Exiled Catalan government minister Clara Ponsatí has been chosen as Person of the Year by the Scottish daily The National. "There really was only one choice for us", says the newspaper, due to Professor Ponsatí's "extraordinary campaign" to avoid extradition to Spain.
The Scottish newspaper defines Ponsatí as a "determined but ever-smiling woman who underwent a horrendous ordeal", as a result of being one of the "leading figures" in the Catalan independence referendum of 2017, in her role as Catalan education minister. She had occupied the post for only three months but that was enough to "turn her into a target." The newspaper adds that Ponsatí, Catalan president Carles Puigdemont and other ministers had to flee to exile, while the government ministers who remained in Catalonia are now in prison.
Ponsatí herself expressed her gratitude in social media for all the support received, reiterating that she won't give in until "we are all free in the Catalan Republic". For his part, Ponsatí's lawyer, Aamer Anwar, also spoke of his pride at seeing Ponsatí as the Person of 2018 on the front page of the newspaper.
Proud to see that @ClaraPonsati is the @ScotNational person of 2018 in this Sunday’s paper- ‘A courageous woman who took on the Spanish state and won’ #LlibertatPresosPoliticsiExiliats🎗 https://t.co/HlpLZhvIa3 pic.twitter.com/YUokD2uI1V— Aamer Anwar🎗🌹 (@AamerAnwar) 28 de desembre de 2018
Currently, Ponsatí lives in Scotland, having returned to the teaching role at the University of Saint Andrews which she held prior to accepting the Catalan ministerial post. It was at Saint Andrews that her defence against extradition began, with a crowd-funding campaign. That legal fight, led by Aamer Anwar, ended in victory when the Spanish government withdrew its extradition demand, after suffering rejection of similar demands against other exiled Catalan politicians by courts in Germany and Belgium.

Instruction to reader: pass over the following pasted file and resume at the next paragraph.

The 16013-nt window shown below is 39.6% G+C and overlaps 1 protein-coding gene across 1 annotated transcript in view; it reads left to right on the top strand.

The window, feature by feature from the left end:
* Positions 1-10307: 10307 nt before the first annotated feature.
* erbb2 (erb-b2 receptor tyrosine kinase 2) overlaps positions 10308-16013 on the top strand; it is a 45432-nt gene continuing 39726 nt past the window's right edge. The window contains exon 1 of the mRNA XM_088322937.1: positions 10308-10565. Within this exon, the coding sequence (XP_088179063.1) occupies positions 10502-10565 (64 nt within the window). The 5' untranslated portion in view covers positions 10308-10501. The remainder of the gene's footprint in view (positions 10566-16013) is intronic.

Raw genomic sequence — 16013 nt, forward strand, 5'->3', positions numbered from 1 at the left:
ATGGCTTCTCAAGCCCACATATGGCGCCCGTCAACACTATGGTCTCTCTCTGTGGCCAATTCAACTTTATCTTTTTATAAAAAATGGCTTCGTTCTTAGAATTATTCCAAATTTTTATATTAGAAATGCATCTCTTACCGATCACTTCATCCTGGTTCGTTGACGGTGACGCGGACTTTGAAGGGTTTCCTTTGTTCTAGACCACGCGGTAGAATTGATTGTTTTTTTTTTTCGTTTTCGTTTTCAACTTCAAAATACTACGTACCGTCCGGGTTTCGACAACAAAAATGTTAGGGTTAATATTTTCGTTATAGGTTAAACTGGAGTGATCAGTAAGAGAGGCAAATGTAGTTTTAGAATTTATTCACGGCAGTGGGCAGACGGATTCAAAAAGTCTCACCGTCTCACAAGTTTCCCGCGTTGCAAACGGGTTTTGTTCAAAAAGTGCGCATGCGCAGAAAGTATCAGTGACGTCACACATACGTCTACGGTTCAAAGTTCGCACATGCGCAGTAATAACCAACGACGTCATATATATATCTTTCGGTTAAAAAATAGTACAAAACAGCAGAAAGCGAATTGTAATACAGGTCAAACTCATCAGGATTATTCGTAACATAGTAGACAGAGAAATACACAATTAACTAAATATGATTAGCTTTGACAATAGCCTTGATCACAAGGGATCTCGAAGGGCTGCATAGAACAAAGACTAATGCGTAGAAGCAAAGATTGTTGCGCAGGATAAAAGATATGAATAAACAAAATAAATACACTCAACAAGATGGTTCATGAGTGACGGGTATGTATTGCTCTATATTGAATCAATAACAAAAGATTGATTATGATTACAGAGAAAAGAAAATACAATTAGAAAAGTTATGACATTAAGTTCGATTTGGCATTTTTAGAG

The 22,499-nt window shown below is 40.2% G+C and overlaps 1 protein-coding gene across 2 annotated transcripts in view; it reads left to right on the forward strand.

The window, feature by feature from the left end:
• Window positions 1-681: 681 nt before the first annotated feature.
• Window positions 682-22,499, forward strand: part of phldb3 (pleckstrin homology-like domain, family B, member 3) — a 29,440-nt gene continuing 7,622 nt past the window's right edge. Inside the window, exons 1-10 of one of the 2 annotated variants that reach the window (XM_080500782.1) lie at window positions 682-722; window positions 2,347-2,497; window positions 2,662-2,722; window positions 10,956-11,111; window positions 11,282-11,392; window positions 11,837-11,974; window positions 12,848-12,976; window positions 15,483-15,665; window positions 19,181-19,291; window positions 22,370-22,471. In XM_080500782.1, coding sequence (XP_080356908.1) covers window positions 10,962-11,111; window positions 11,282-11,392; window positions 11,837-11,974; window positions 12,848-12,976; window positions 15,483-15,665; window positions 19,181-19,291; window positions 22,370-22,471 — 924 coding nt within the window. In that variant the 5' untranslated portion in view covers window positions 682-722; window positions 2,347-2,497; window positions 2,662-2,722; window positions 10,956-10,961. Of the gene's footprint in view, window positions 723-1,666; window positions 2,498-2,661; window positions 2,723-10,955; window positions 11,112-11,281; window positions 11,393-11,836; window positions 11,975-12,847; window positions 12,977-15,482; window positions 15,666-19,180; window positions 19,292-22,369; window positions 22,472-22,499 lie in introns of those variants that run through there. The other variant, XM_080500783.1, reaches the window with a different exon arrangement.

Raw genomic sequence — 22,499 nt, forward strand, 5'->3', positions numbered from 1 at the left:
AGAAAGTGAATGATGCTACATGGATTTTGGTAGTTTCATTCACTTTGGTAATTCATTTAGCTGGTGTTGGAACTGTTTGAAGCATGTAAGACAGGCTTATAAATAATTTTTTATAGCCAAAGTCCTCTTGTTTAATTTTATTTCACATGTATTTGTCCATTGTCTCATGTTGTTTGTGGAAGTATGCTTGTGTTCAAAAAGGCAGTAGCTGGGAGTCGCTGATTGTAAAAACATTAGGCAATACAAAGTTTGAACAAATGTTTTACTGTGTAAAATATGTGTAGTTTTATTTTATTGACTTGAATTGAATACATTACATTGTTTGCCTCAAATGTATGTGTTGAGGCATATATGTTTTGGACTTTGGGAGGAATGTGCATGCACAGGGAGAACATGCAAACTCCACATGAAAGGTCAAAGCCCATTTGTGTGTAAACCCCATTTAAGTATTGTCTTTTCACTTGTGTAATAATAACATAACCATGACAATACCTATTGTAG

She continues the struggle, having recently taken part in the launch of the new organization set up to fight for the Catalan Republic from exile, the Council for the Republic. In a recent interview with El Nacional, she spoke frankly about what she sees ahead for Catalonia: "I don't see the kingdom of Spain agreeing on a democratic transition with Catalonia. I can't see it. Sometimes things move very quickly, but..." For that reason, she believes that "a real republic" must emerge - and until it exists she doesn't believe she'll be able to set foot in her homeland.